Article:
or require OMB review in accordance with Executive Order 13045, 
entitled Protection of Children from Environmental Health Risks and 
Safety Risks (62 FR 19885, April 23, 1997).
    In addition, since tolerances and exemptions that are established 
on the basis of a petition under FFDCA section 408(d), such as the 
tolerance in this final rule, do not require the issuance of a proposed 
rule, the requirements of the Regulatory Flexibility Act (RFA) (5 
U.S.C. 601 et seq.) do not apply. Nevertheless, the Agency previously 
assessed whether establishing tolerances, exemptions from tolerances, 
raising tolerance levels or expanding exemptions might adversely impact 
small entities and concluded, as a generic matter, that there is no 
adverse economic impact. The factual basis for the Agency's generic 
certification for tolerance actions published on May 4, 1981 (46 FR 
24950), and was provided to the Chief Counsel for Advocacy of the Small 
Business Administration.

B. Executive Order 12875

    Under Executive Order 12875, entitled Enhancing the 
Intergovernmental Partnership (58 FR 58093, October 28, 1993), EPA may 
not issue a regulation that is not required by statute and that creates 
a mandate upon a State, local or tribal government, unless the Federal 
government provides the funds necessary to pay the direct compliance 
costs incurred by those governments. If the mandate is unfunded, EPA 
must provide to OMB a description of the extent of EPA's prior 
consultation with representatives of affected State, local, and tribal 
governments, the nature of their concerns, copies of any written 
communications from the governments, and a statement supporting the 
need to issue the regulation. In addition, Executive Order 12875 
requires EPA to develop an effective process permitting elected 
officials and other representatives of State, local, and tribal 
governments ``to provide meaningful and timely input in the development 
of regulatory proposals containing significant unfunded mandates.''
    Today's rule does not create an unfunded Federal mandate on State, 
local, or tribal governments. The rule does not impose any enforceable 
duties on these entities. Accordingly, the requirements of section 1(a) 
of Executive Order 12875 do not apply to this rule.

C. Executive Order 13084

    Under Executive Order 13084, entitled Consultation and Coordination 
with Indian Tribal Governments (63 FR 27655, May 19, 1998), EPA may not 
issue a regulation that is not required by statute, that significantly 
or uniquely affects the communities of Indian tribal governments, and 
that imposes substantial direct compliance costs on those communities, 
unless the Federal government provides the funds necessary to pay the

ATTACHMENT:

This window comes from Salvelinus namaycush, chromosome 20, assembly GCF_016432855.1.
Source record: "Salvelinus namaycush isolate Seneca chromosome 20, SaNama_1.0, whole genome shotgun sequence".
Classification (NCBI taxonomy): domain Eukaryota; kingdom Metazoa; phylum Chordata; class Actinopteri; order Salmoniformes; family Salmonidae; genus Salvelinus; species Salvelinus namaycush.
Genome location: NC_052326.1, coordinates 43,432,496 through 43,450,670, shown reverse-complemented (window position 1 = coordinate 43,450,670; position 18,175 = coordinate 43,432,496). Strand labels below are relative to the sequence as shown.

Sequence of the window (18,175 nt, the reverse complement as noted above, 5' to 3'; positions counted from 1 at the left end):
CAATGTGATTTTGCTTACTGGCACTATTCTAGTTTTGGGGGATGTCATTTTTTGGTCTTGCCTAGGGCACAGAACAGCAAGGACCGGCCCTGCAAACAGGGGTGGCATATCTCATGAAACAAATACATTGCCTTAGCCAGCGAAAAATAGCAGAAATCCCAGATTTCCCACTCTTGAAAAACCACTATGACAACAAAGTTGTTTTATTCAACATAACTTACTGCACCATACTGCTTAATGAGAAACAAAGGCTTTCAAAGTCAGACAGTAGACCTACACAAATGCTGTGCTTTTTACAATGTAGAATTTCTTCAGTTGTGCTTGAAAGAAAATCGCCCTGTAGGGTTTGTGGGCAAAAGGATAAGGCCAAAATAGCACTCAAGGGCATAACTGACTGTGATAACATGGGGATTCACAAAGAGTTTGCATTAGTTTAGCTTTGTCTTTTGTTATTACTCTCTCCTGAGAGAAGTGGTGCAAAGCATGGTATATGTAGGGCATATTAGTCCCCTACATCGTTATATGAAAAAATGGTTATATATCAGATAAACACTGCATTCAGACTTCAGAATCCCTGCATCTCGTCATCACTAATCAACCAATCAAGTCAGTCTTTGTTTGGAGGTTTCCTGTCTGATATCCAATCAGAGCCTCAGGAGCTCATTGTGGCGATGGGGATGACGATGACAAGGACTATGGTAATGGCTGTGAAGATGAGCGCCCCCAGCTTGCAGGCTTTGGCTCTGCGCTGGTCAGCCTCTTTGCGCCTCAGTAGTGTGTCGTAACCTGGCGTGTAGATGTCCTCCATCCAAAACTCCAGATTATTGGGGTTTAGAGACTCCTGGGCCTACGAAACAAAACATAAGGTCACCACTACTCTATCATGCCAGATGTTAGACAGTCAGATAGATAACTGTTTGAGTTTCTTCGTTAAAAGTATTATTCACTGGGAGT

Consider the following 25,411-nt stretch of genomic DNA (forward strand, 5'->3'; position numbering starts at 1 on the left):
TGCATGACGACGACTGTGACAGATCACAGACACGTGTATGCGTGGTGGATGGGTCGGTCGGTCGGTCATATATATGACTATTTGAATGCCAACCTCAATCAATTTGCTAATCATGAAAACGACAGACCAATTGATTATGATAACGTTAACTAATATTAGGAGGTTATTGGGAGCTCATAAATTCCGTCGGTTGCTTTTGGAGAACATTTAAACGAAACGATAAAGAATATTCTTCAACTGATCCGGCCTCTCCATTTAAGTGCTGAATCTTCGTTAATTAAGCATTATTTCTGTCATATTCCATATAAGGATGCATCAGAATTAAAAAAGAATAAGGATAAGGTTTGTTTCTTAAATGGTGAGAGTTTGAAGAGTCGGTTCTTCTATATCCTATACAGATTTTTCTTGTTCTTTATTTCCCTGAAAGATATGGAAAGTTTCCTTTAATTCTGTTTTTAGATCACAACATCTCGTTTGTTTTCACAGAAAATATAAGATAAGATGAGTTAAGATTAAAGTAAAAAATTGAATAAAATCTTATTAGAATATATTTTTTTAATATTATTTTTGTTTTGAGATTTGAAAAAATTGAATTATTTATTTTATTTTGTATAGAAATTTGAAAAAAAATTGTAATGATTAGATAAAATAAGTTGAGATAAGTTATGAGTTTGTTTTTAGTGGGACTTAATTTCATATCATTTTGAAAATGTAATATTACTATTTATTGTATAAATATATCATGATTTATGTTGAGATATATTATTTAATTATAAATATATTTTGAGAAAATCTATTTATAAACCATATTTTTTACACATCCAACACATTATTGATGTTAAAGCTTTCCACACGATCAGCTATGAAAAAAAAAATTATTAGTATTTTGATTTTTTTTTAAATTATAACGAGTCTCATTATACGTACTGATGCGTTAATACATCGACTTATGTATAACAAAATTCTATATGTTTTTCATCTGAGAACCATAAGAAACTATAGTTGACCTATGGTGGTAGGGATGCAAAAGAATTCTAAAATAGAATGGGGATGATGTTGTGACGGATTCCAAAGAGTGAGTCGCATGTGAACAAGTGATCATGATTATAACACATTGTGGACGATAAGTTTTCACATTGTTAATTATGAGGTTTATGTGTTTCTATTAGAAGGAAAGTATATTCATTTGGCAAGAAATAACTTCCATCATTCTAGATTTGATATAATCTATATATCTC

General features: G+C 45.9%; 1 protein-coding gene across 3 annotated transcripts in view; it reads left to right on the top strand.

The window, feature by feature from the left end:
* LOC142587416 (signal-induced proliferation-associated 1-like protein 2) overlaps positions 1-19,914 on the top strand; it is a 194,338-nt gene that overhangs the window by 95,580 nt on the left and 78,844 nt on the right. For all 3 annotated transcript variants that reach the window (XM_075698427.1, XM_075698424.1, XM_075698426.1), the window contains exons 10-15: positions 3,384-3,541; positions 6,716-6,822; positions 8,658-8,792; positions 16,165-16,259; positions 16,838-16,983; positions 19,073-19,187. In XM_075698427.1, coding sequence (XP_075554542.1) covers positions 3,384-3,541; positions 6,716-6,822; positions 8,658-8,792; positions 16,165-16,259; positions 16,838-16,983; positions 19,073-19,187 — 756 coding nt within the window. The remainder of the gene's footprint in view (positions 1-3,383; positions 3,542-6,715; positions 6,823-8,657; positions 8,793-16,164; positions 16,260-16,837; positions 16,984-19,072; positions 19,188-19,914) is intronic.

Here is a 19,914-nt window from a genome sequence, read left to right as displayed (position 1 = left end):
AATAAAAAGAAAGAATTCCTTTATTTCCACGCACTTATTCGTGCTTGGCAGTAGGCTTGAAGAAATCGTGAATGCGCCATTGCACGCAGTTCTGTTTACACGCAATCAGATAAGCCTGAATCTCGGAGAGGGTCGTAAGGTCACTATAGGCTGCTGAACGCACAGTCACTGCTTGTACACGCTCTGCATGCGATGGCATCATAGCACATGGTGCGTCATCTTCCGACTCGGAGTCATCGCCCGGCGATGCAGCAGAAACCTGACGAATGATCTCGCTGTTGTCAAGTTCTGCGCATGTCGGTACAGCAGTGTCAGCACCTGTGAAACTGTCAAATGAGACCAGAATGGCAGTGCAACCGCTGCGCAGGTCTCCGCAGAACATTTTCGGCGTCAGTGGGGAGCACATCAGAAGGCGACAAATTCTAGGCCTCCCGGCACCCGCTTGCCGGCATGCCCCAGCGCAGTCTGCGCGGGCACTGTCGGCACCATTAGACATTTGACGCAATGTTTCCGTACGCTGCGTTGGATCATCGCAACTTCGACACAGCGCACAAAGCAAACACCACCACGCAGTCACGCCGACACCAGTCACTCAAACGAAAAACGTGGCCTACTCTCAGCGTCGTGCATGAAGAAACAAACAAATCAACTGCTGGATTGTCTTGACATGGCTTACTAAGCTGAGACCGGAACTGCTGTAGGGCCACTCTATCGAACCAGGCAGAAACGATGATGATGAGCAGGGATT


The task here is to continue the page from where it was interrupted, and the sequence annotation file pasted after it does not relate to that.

direct compliance costs incurred by the tribal governments. If the 
mandate is unfunded, EPA must provide OMB, in a separately identified 
section of the preamble to the rule, a description of the extent of 
EPA's prior consultation with representatives of affected tribal 
governments, a summary of the nature of their concerns, and a statement 
supporting the need to issue the regulation. In addition, Executive 
Order 13084 requires EPA to develop an effective process permitting 
elected officials and other representatives of Indian tribal 
governments ``to provide meaningful and timely input in the development 
of regulatory policies on matters that significantly or uniquely affect 
their communities.''
    Today's rule does not significantly or uniquely affect the 
communities of Indian tribal governments. This action does not involve 
or impose any requirements that affect Indian tribes. Accordingly, the 
requirements of section 3(b) of Executive Order 13084 do not apply to 
this rule.

VIII. Submission to Congress and the Comptroller General

    The Congressional Review Act, 5 U.S.C. 801 et seq., as added by the 
Small Business Regulatory Enforcement Fairness Act of 1996, generally 
provides that before a rule may take effect, the Agency promulgating 
the rule must submit a rule report, which includes a copy of the rule, 
to each House of the Congress and the Comptroller General of the United 
States. EPA will submit a report containing this rule and other 
required information to the U.S. Senate, the U.S. House of 
Representatives and the Comptroller General of the United States prior 
to publication of the rule in the Federal Register. This rule is not a 
``major rule'' as defined by 5 U.S.C. 804(2).

List of Subjects in 40 CFR Part 180

    Environmental protection, Administrative practice and procedure, 
Agricultural commodities, Pesticides and pests, Reporting and 
recordkeeping requirements.

    Dated: June 10, 1999.

James Jones,
Director, Registration Division, Office of Pesticide Programs.

    Therefore, 40 CFR chapter I is amended as follows:

PART 180--[AMENDED]

    1. The authority citation for part 180 continues to read as 
follows:
    Authority: 21 U.S.C. 321(q), (346a) and 371.


    2. Sec. 180.488 is revised to read as follows:


Sec. 180.488  Hexaconazole; tolerance for residues.

    A tolerance is established for residues of the fungicide 
hexaconazole, [alpha-butyl-alpha-(2,4-dichlorophenyl)-1H-1,2,4-
triazole-1-ethanol], in or on the imported raw agricultural commodity 
bananas at 0.7 parts per million (ppm). There are no U.S. registrations 
as of June 30, 1999.
[FR Doc. 99-16545 Filed 6-29-99; 8:45 am]
BILLING CODE 6560-50-F